Emerald Ash Borer (EAB) Information
Emerald Ash Borer (Agrilus planipennis) is an invasive, wood boring beetle.
It kills ash trees (Fraxinus spp) by eating the tissues under the bark.
This metallic green beetle is native to East Asia.
It was brought to the United States accidentally, in the wood of shipping crates from China.
EAB kills ash trees and Wisconsin has a lot of ash trees
The EAB larva (the immature stage of EAB) spends its life inside ash trees, feeding on the inner bark where we cannot see it. This feeding disrupts the trees' ability to move water and nutrients back and forth from the roots to the rest of the tree. The tree starves and eventually dies.
A tree that has been attacked by EAB can die within 2-4 years. It is estimated that 100’s of millions of ash are dead or dying in the Midwest because of this insect.
Wisconsin forests contain more than 770 million ash trees, nearly 7 percent of the tree population. In urban areas, we estimate that, on average, 20 percent of trees are ash.
EAB moves far by hitching rides
On its own, the beetle will only fly a few miles. However, it is easily and quickly moved to new areas when people accidentally move emerald ash borer larvae inside of infested firewood, ash nursery stock, and other ash items.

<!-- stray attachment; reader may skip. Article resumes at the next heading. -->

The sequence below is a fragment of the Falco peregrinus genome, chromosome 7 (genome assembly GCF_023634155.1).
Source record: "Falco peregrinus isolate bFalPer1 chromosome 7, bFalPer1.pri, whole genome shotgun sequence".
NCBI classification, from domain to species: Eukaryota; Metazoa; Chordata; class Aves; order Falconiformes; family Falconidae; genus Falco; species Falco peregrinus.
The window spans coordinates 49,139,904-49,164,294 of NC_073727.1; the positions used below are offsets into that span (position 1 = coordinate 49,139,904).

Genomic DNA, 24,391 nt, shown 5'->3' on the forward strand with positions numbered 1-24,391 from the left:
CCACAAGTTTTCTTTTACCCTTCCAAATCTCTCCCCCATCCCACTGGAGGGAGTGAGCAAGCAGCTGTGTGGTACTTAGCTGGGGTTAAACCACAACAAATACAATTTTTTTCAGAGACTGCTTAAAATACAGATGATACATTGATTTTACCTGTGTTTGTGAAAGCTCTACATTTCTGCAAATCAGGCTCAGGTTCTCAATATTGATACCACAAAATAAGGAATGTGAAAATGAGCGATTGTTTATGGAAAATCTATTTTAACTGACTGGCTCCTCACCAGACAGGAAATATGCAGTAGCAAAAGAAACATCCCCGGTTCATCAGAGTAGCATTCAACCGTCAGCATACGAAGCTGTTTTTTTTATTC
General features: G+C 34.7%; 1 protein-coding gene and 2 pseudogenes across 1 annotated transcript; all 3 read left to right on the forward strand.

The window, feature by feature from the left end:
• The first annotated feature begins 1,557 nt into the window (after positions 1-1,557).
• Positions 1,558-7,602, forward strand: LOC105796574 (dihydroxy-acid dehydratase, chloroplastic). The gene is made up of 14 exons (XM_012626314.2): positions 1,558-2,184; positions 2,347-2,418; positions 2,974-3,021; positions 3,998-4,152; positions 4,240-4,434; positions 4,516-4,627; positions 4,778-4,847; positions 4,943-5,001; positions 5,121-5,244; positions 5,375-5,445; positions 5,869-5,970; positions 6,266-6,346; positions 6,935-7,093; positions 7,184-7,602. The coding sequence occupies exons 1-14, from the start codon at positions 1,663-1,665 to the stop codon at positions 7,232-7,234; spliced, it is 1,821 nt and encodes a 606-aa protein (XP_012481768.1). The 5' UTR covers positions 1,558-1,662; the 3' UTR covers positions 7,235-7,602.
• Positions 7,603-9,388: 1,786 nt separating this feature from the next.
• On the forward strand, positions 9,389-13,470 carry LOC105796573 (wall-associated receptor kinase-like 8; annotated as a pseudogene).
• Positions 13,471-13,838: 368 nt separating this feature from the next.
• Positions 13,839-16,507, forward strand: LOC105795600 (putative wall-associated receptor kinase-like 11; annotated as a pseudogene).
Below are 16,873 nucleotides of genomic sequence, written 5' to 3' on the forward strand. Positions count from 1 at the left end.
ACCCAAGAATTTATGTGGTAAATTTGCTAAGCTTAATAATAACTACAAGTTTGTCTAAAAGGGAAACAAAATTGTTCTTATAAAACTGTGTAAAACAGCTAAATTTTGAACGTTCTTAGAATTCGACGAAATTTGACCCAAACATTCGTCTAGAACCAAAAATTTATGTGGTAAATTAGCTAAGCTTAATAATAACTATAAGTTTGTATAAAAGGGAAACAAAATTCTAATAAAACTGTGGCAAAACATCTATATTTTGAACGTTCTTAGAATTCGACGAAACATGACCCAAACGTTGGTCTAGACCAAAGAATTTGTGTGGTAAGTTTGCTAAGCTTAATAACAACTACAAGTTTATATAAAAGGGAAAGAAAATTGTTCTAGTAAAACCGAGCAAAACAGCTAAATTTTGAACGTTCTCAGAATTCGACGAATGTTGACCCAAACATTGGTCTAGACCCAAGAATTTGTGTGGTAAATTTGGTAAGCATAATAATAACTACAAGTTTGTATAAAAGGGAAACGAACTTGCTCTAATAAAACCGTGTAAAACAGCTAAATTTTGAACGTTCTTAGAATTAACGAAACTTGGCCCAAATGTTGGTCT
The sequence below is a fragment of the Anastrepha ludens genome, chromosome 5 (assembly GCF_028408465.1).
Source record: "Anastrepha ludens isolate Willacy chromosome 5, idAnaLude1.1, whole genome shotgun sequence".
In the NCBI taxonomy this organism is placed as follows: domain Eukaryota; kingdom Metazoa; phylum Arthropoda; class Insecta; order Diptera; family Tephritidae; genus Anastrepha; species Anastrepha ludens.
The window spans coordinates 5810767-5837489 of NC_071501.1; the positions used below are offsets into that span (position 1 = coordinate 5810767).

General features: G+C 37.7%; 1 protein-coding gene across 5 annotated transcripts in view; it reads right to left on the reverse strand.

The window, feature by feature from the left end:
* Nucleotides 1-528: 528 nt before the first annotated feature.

EAB and the City of Ashland
EAB has not yet been documented in Ashland but EAB has been found in the nearby Cities of Superior and Duluth.
The City of Ashland has approximately 700 ash trees located in public right of ways and open park areas. There are hundreds or perhaps thousands more ash trees within the City limits on private property and in forested areas.
Since the discovery of EAB in the Midwest the City has discontinued planting ash trees and has diversified species selection for planting. Diversification of tree species when planting will help to reduce the impact of future outbreaks of insect infestation or disease that targets a specific tree species.
When discovered, EAB Infected trees will have to be removed or chemically treated with insecticide to attempt to save the tree. The City is expected to implement a combination of removal and treatment of the public ash trees. Property owners will also have to make the decision to treat or remove infected ash trees on private property. Future updates will be provided by the City regarding ash tree removal, wood disposal, and wood utilization options.
Additional EAB information is available in the following web page and documents.